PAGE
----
GET café, in Narberth, Pennsylvania, is leading the way towards an inclusive future. The recently opened café is dedicated to accepting everyone, including people with special needs. Opened by Brooke Goodspeed, the café employs around 16 people with disabilities, as well as sending profits to camps, classes and other support systems for those with special needs. In the States, if a disabled person is employed, employers can pay them less than minimum wage, meaning that there are cases of employed disabled people being paid as little as US$1 an hour. Goodspeed pays her employees US$10 an hour.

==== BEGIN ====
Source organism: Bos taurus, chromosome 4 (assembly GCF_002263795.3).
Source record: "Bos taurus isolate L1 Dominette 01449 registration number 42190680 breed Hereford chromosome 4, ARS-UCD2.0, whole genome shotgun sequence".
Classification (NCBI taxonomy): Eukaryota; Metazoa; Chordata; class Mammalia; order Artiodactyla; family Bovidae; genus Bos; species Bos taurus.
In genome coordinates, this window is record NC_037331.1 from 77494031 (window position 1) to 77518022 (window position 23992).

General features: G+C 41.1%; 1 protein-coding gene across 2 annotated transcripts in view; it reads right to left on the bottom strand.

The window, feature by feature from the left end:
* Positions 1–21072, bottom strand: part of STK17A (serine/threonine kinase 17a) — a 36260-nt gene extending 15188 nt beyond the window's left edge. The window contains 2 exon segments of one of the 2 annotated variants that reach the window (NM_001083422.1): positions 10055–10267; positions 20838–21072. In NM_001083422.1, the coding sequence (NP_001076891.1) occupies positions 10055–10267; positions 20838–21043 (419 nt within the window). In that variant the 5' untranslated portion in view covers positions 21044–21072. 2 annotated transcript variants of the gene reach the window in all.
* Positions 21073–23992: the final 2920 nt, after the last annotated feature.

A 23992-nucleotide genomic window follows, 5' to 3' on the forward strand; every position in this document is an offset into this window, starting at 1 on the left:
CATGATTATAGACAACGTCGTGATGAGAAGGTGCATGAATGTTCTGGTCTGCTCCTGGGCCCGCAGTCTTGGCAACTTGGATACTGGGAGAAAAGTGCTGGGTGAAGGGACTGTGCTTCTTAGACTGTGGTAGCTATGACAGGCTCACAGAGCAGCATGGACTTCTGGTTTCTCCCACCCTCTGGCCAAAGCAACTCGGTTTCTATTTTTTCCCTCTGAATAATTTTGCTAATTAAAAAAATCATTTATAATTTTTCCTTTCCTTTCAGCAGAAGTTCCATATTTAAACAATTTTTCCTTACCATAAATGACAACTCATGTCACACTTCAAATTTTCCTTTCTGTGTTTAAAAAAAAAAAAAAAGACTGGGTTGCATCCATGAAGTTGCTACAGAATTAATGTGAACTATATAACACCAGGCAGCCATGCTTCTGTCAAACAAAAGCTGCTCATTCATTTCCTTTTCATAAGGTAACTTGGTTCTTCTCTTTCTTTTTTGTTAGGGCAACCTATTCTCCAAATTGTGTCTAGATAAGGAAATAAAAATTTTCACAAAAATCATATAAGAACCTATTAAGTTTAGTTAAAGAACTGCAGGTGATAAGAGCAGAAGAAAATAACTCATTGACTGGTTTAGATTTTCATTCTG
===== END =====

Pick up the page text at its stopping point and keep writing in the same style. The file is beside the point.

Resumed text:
GET is short for ‘Great Expectations Together,’ and is a part of Goodspeed’s existing campaign that raises charity for the disabled community.
Through the café work, employees learn various life skills that help them further employability as well as develop relationships with a range of people. Moving towards the future, Goodspeed is planning on setting up a sensory room, a place where anyone’s sense can be stimulated or calmed—something that in particular helps with autism. On top of that, Goodspeed hopes that one day there will be cafés like this in towns all across the world so that people with disabilities are empowered, and some of the anxiety that comes with being the parent of a child with special needs is alleviated.